The U.S. News Short List, separate from our overall rankings, is a regular series that magnifies individual data points in hopes of providing students and parents a way to find which undergraduate or graduate programs excel or have room to grow in specific areas. Be sure to explore The Short List: College and The Short List: Grad School to find data that matters to you in your college or grad school search.
Having a high number of professors relative to the number of students on campus often means small class sizes. And that can be a great asset or a total drag, depending on which college student you ask.
For a certain kind of student, small classes allow for much wanted interaction with professors and fellow students. For others, they can seem almost claustrophobic, making it frustratingly difficult to avoid class discussions and skip class unnoticed.
Many of the former kind of students are drawn to the country's liberal arts colleges, where they can learn in a more intimate learning environment than they may find at large universities.
National Universities with small class sizes.]
At the 19 National Liberal Arts Colleges with the lowest student-to-faculty ratios in fall of 2012, there was an average 7.6 students to every faculty member, according to data provided to U.S. News in an annual survey. That figure jumped to 11.6 at the 223 ranked National Liberal Arts Colleges that provided the data to U.S. News.
Burlington College boasted the lowest student-faculty ratio, with six students for every professor. The Vermont school was new to the list this year, taking top honors from Pennsylvania's Bryn Athyn College of the New Church, which now ties with four other schools for the second spot.
Most of the colleges with the smallest class sizes were on the East Coast. They also had small student bodies, reporting an average 1,778 undergraduate students.
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The National Liberal Arts Colleges below had the smallest reported student-to-faculty ratios in fall 2012. Schools that were designated by U.S. News as Unranked were not considered for this report. U.S. News did not calculate a numerical ranking for Unranked programs because the program did not meet certain criteria that U.S. News requires to be numerically ranked.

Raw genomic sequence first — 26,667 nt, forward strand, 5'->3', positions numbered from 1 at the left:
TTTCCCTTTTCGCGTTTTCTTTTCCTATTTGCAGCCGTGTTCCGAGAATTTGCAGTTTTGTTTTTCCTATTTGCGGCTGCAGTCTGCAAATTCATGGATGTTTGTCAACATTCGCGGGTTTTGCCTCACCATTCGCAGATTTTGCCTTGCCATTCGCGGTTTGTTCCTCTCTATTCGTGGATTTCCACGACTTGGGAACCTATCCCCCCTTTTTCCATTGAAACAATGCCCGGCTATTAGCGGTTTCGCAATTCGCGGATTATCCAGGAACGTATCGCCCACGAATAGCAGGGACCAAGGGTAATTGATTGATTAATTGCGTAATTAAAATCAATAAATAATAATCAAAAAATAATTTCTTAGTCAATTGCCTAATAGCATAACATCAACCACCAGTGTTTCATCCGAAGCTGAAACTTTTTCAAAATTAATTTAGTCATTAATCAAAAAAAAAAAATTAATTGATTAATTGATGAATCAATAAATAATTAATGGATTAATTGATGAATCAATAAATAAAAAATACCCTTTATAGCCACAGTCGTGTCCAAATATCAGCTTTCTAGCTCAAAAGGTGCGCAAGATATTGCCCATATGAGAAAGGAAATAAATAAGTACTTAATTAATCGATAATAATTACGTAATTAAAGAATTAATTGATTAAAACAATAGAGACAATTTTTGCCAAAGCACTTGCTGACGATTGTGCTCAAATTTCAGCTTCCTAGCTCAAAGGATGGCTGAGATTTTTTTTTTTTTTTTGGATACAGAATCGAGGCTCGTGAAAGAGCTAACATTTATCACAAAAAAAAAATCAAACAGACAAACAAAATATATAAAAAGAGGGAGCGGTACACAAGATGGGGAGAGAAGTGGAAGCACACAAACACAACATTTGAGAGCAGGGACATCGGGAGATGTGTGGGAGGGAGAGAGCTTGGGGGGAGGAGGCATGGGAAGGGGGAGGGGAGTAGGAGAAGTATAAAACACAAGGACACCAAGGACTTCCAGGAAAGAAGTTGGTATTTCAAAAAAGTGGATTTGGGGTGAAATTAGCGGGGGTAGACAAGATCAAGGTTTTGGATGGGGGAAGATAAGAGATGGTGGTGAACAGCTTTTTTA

Several schools on this list are designated Rank Not Published, or RNP. This denotes a school ranked in the bottom one-fourth of its rankings category. U.S. News calculates a rank for the school but has decided not to publish it.
|School (state)||Students per faculty member||Undergraduate enrollment||National Liberal Arts Colleges U.S. News rank|
|Burlington College (VT)||6||198||RNP|
|Bryn Athyn College of the New Church (PA)||7||242||RNP|
|Principia College (IL)||7||489||107|
|United States Military Academy (NY)||7||4,592||17|
|Wellesley College (MA)||7||2,481||7|
|Williams College (MA)||7||2,052||1|
|Amherst College (MA)||8||1,817||2|
|Bryn Mawr College (PA)||8||1,322||30|
|Claremont McKenna College (CA)||8||1,264||9|
|Haverford College (PA)||8||1,205||9|
|Millsaps College (MS)||8||849||82|
|Pomona College (CA)||8||1,607||4|
|Swarthmore College (PA)||8||1,552||3|
|Sweet Briar College (VA)||8||723||110|
|United States Air Force Academy (CO)||8||4,120||25|
|United States Naval Academy (MD)||8||4,536||12|
|Vassar College (NY)||8||2,406||13|
|Virginia Intermont College||8||496||RNP|
|Washington and Lee University (VA)||8||1,838||14|
Don't see your school above? Access the U.S. News College Compass to find student-faculty ratio data, complete rankings and much more. School officials can access historical data and rankings, including of peer institutions, via U.S. News Academic Insights.
U.S. News surveyed nearly 1,800 colleges and universities for our 2013 survey of undergraduate programs. Schools self-reported a myriad of data regarding their academic programs and the makeup of their student body, among other areas, making U.S. News's data the most accurate and detailed collection of college facts and figures of its kind. While U.S. News uses much of this survey data to rank schools for our annual Best Colleges rankings, the data can also be useful when examined on a smaller scale. U.S. News will now produce lists of data, separate from the overall rankings, meant to provide students and parents a means to find which schools excel, or have room to grow, in specific areas that are important to them. While the data come from the schools themselves, these lists are not related to, and have no influence over, U.S. News's rankings of Best Colleges or Best Graduate Schools. The student-faculty ratio data above are correct as of April 22, 2014.